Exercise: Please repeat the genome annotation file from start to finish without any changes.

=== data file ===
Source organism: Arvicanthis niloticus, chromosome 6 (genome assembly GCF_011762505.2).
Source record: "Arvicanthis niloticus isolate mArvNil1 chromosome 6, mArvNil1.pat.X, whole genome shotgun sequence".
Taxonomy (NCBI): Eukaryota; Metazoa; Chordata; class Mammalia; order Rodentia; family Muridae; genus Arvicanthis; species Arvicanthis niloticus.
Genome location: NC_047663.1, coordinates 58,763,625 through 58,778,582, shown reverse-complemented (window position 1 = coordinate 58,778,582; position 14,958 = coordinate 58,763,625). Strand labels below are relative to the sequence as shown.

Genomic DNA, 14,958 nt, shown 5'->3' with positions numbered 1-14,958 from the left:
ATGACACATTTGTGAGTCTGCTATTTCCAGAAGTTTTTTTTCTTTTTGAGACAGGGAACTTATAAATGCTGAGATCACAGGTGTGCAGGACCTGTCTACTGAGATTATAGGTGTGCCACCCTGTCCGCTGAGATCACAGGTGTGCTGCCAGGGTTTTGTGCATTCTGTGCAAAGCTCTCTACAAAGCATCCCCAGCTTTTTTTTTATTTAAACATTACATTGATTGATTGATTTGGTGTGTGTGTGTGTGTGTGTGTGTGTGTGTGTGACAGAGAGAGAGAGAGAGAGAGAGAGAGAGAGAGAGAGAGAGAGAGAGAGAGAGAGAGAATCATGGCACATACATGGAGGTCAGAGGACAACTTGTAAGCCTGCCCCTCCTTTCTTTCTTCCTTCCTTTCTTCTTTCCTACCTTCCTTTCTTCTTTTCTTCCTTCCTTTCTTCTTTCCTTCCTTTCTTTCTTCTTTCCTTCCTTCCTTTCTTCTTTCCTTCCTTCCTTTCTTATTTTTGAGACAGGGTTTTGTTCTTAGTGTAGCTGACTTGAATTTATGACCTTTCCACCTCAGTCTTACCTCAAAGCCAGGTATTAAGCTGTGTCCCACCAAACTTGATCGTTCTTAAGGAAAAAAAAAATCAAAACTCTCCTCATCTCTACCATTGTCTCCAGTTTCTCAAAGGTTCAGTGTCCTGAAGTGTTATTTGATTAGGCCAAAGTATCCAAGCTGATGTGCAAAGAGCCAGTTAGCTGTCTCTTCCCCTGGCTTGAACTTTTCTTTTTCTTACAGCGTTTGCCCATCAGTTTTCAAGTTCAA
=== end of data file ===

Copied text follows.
Source organism: Arvicanthis niloticus, chromosome 6 (genome assembly GCF_011762505.2).
Source record: "Arvicanthis niloticus isolate mArvNil1 chromosome 6, mArvNil1.pat.X, whole genome shotgun sequence".
Taxonomy (NCBI): Eukaryota; Metazoa; Chordata; class Mammalia; order Rodentia; family Muridae; genus Arvicanthis; species Arvicanthis niloticus.
Genome location: NC_047663.1, coordinates 58,763,625 through 58,778,582, shown reverse-complemented (window position 1 = coordinate 58,778,582; position 14,958 = coordinate 58,763,625). Strand labels below are relative to the sequence as shown.

Genomic DNA, 14,958 nt, shown 5'->3' with positions numbered 1-14,958 from the left:
ATGACACATTTGTGAGTCTGCTATTTCCAGAAGTTTTTTTTCTTTTTGAGACAGGGAACTTATAAATGCTGAGATCACAGGTGTGCAGGACCTGTCTACTGAGATTATAGGTGTGCCACCCTGTCCGCTGAGATCACAGGTGTGCTGCCAGGGTTTTGTGCATTCTGTGCAAAGCTCTCTACAAAGCATCCCCAGCTTTTTTTTTATTTAAACATTACATTGATTGATTGATTTGGTGTGTGTGTGTGTGTGTGTGTGTGTGTGTGTGACAGAGAGAGAGAGAGAGAGAGAGAGAGAGAGAGAGAGAGAGAGAGAGAGAGAGAGAGAATCATGGCACATACATGGAGGTCAGAGGACAACTTGTAAGCCTGCCCCTCCTTTCTTTCTTCCTTCCTTTCTTCTTTCCTACCTTCCTTTCTTCTTTTCTTCCTTCCTTTCTTCTTTCCTTCCTTTCTTTCTTCTTTCCTTCCTTCCTTTCTTCTTTCCTTCCTTCCTTTCTTATTTTTGAGACAGGGTTTTGTTCTTAGTGTAGCTGACTTGAATTTATGACCTTTCCACCTCAGTCTTACCTCAAAGCCAGGTATTAAGCTGTGTCCCACCAAACTTGATCGTTCTTAAGGAAAAAAAAAATCAAAACTCTCCTCATCTCTACCATTGTCTCCAGTTTCTCAAAGGTTCAGTGTCCTGAAGTGTTATTTGATTAGGCCAAAGTATCCAAGCTGATGTGCAAAGAGCCAGTTAGCTGTCTCTTCCCCTGGCTTGAACTTTTCTTTTTCTTACAGCGTTTGCCCATCAGTTTTCAAGTTCAA